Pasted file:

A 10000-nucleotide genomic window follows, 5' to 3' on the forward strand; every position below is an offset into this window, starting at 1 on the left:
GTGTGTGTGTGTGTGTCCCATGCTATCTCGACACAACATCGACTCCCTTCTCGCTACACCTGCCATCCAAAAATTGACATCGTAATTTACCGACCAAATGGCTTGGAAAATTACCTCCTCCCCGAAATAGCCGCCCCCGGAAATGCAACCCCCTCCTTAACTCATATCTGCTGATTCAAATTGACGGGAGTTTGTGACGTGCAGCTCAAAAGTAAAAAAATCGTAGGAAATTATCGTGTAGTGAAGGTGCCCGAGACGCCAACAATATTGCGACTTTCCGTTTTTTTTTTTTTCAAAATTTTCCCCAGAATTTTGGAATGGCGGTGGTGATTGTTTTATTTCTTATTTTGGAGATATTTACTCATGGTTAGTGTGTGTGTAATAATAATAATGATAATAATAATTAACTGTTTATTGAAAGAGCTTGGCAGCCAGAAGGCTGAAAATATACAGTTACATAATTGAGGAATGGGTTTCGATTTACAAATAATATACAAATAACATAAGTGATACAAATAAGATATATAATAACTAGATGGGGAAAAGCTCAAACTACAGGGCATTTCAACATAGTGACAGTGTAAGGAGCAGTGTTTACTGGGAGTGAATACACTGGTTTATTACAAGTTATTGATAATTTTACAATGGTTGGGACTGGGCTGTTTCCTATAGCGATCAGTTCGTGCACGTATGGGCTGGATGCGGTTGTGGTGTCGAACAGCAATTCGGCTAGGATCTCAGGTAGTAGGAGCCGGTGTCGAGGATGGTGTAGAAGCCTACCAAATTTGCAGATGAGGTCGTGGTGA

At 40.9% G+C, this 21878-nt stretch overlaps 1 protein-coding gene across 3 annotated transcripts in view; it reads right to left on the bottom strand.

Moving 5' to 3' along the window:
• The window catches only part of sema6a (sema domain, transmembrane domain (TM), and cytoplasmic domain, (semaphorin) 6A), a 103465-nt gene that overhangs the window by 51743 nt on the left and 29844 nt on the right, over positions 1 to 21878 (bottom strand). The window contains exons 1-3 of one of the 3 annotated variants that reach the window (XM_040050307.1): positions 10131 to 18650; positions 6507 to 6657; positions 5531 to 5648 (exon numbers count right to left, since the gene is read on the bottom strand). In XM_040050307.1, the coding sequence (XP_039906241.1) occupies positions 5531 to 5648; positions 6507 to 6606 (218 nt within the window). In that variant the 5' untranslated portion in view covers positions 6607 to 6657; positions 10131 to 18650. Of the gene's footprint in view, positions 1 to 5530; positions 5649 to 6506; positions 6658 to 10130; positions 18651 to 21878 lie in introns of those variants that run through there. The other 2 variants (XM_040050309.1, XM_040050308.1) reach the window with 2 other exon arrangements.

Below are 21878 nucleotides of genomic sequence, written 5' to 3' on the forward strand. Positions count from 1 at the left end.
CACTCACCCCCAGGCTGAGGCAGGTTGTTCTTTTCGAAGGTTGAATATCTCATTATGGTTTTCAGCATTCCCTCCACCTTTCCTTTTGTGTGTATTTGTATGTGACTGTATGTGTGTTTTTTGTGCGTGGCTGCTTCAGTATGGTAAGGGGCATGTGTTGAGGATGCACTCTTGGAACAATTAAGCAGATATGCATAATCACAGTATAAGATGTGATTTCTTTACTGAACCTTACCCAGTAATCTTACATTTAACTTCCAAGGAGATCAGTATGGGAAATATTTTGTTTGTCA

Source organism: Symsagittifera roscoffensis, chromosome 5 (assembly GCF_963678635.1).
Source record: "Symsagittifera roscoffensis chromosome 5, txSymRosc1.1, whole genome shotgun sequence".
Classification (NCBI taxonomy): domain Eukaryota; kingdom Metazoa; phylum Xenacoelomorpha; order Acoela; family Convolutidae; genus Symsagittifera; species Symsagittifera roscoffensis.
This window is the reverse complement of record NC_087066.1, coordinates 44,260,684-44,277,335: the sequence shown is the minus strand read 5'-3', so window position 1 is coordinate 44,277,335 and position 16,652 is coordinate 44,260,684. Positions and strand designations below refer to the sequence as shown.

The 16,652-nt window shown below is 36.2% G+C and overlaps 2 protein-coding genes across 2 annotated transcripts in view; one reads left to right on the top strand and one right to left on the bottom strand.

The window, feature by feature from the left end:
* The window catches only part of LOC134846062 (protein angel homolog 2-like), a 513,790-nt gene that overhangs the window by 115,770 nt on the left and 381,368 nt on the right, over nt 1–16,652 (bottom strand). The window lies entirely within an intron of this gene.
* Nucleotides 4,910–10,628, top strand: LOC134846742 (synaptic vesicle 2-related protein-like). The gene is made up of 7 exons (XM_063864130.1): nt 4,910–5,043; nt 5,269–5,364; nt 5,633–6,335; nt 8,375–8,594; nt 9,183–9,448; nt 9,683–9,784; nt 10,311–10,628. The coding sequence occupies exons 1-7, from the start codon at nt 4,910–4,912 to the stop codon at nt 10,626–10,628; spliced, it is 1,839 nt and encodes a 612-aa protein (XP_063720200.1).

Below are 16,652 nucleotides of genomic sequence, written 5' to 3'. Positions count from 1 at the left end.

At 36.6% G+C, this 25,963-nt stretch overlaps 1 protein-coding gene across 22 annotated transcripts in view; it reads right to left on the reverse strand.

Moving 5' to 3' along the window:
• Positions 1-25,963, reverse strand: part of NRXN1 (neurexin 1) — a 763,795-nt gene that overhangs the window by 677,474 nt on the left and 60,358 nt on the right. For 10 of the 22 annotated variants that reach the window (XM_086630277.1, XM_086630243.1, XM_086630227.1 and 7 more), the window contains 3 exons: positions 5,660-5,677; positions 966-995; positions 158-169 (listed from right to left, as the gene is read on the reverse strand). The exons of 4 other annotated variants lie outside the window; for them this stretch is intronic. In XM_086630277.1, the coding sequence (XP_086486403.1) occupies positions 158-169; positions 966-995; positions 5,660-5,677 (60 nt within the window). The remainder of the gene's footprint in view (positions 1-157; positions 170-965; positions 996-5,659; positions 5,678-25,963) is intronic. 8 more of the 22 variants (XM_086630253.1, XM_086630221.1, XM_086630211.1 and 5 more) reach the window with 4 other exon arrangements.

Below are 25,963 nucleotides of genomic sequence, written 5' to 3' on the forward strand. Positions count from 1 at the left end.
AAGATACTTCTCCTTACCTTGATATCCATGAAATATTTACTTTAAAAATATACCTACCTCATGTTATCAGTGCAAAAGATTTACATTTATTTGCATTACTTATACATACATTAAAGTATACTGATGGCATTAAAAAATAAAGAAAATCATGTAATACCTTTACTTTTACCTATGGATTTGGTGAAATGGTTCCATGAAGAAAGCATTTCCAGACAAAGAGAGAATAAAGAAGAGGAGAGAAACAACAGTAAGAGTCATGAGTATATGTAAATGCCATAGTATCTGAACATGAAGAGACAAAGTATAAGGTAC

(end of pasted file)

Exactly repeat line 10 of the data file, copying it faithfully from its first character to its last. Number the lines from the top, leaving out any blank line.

Classification (NCBI taxonomy): domain Eukaryota; kingdom Metazoa; phylum Xenacoelomorpha; order Acoela; family Convolutidae; genus Symsagittifera; species Symsagittifera roscoffensis.